Heritage at Risk Register
In England, the Heritage at Risk Register is published on an annual basis by Historic England and is used as part of the government’s official statistics. First published in 1991, it helps to establish the extent of heritage assets that are under threat or vulnerable and to prioritise the action and funding necessary in response.
- Grade I and II listed buildings.
- Scheduled monuments.
- Registered parks and gardens.
- Registered historic battlefields.
- Protected wreck sites.
- Conservation areas.
For each entry, the site’s condition and trends are provided. Trends are defined as ‘declining’, ‘stable’, ‘improving’ or ‘unknown’. A priority for action is given for each entry which is assessed on the following scale (A being the highest priority and F being the lowest):
- A: Immediate risk of further rapid deterioration or loss of fabric (no agreed solution).
- B: Immediate risk of further rapid deterioration or loss of fabric (solution agreed).
- C: Slow decay (no agreed solution).
- D: Slow decay (solution agreed).
- E: Under repair or in fair-to-good repair.
- F: Repair scheme in progress.
The equivalent in Scotland is the Buildings at Risk Register for Scotland which is maintained by the Royal Commission on the Ancient and Historical Monuments of Scotland on behalf of Historic Scotland. The equivalent in Northern Ireland is the Register of Buildings of Risk in Northern Ireland, compiled by the Ulster Architectural Heritage Society in conjunction with the Northern Ireland Environment Agency (NIEA).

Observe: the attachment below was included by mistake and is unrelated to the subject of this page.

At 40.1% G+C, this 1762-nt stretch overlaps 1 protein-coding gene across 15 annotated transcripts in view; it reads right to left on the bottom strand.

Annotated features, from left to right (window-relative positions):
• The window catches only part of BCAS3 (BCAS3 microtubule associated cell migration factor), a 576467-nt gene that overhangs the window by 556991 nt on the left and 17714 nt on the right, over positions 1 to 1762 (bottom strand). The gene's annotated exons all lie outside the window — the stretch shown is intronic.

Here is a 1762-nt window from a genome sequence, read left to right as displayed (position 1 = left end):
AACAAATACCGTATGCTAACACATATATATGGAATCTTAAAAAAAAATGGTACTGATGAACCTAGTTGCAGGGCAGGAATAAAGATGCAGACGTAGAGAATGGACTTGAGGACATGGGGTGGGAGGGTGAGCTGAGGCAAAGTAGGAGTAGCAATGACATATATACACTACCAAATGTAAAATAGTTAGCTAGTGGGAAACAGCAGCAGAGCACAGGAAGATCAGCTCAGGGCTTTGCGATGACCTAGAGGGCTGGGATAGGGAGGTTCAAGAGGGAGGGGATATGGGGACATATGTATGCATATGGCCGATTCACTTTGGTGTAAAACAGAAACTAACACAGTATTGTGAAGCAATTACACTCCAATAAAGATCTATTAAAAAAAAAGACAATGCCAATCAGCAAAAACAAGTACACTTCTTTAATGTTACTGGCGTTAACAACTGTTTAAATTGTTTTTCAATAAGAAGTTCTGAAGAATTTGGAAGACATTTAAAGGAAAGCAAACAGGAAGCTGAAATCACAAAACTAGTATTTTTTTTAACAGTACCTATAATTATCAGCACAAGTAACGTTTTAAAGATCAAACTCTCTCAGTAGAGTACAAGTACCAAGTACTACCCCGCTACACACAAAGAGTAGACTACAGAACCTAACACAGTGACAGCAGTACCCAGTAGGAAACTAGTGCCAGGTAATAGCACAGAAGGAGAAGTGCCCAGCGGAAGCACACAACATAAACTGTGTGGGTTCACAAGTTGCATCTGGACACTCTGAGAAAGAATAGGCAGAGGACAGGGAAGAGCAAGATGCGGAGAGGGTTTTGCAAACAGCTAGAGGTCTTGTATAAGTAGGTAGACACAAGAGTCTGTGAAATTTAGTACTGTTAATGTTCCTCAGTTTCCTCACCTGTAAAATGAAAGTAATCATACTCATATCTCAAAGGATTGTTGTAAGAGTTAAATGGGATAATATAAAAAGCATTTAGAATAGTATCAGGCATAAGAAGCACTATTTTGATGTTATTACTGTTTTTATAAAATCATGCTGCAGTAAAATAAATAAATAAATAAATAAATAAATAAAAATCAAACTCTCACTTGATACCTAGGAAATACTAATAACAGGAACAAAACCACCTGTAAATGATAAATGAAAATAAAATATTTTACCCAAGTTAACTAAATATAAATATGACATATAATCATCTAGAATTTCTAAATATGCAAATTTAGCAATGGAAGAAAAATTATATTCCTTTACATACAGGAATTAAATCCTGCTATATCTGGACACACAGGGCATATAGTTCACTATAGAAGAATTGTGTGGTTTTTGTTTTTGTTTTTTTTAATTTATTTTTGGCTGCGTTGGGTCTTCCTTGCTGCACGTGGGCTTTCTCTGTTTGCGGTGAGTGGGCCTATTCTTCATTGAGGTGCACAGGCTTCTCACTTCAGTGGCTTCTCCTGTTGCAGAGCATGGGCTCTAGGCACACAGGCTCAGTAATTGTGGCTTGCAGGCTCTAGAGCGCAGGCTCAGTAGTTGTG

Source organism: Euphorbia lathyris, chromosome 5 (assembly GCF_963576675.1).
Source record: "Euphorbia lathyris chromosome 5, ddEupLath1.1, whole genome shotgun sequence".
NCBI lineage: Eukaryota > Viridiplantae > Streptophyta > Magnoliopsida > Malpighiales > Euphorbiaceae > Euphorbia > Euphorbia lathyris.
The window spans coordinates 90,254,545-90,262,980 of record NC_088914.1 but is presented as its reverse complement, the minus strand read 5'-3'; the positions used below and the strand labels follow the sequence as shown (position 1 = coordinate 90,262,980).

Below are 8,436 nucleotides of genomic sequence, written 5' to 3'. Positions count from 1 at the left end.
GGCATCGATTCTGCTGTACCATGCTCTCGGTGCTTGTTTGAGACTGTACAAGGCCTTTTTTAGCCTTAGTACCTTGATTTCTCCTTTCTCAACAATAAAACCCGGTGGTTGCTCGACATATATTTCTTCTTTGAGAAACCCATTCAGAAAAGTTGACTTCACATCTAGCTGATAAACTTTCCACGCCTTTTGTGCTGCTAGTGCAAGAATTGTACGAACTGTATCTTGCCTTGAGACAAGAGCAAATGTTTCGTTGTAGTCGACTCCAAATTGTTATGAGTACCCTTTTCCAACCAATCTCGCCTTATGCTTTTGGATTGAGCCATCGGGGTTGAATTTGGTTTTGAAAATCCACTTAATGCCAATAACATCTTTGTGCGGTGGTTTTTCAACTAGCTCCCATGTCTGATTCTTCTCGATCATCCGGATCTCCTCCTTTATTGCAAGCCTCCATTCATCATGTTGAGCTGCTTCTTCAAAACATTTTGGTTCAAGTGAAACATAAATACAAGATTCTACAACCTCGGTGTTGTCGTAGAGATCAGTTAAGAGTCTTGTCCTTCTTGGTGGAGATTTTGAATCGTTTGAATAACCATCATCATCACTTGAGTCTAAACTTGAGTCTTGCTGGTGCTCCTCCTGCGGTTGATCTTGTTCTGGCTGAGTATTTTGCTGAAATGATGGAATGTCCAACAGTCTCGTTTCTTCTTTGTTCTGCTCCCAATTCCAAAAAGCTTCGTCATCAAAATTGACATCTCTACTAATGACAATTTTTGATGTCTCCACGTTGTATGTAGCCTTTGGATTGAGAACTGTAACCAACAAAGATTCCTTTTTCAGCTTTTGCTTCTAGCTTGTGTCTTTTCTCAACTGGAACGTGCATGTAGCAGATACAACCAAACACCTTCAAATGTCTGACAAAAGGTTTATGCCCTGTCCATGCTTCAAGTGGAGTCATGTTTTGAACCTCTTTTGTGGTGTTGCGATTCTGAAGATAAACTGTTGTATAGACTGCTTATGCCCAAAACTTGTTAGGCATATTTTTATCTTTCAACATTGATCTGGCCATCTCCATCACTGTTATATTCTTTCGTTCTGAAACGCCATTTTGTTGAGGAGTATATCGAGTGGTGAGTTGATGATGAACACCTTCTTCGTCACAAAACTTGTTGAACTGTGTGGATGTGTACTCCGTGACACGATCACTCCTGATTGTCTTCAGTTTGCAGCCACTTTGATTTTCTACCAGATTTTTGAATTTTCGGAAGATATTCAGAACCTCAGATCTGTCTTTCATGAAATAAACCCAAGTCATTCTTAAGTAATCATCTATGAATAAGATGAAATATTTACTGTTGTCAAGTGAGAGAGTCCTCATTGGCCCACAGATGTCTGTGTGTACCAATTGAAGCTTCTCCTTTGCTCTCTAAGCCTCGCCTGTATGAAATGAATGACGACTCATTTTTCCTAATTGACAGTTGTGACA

Related articles on Designing Buildings Wiki
- Certificate of immunity.
- Conservation area.
- DCMS Culture Secretary comments on HM Government position on contested heritage.
- Heritage Action Zone.
- Heritage asset.
- Heritage at risk register 2020.
- Heritage definition.
- Historic England.
- Listed buildings.
- Scheduled monuments.
- Society for the Protection of Ancient Buildings.
- The benefits of investing in heritage at risk.
- What makes a heritage-at-risk officer.
The joint-institute document aims to help maintain cultural heritage by providing a consistent framework across different sectors & geographies
IHBC’s Gus Astley Student Awards 2021: Win £500 and a place on IHBC’s 2022 Aberdeen School with your built environment/heritage coursework, closes 31/07!
The last remaining buildings on the site of the Harris meat factory family’s historic mansion are being restored to their former glory and converted into new homes.
The Construction Industry Coronavirus Forum (CICV Forum) has unveiled a new guide to the crucial and increasingly complex issue of professional indemnity insurance (PII).
ICOMOS has advised that the new football stadium proposal, if implemented, would have a completely unacceptable major adverse impact its authenticity and integrity.
Responding to the changing working patterns of a post-Covid Scotland, the Construction Scotland Innovation Centre (CSIC) has revealed new plans to help retrofit public spaces into out-of-town alternatives to city centre offices.
The free-to-access online issue mixes the topical and practical to explore how the sector can best adapt to digital innovation.
IHBC’s 2021 virtual conference examines how we can best change and sustain places for the benefit of people, led by expert practitioners boasting international, national and local profiles and experiences.
The 2021 winners of the European Heritage Awards / Europa Nostra Awards have been announced.
England’s Housing Minister has announced a £1.1 million fund to test the use of digital tools and data standards across 10 local areas.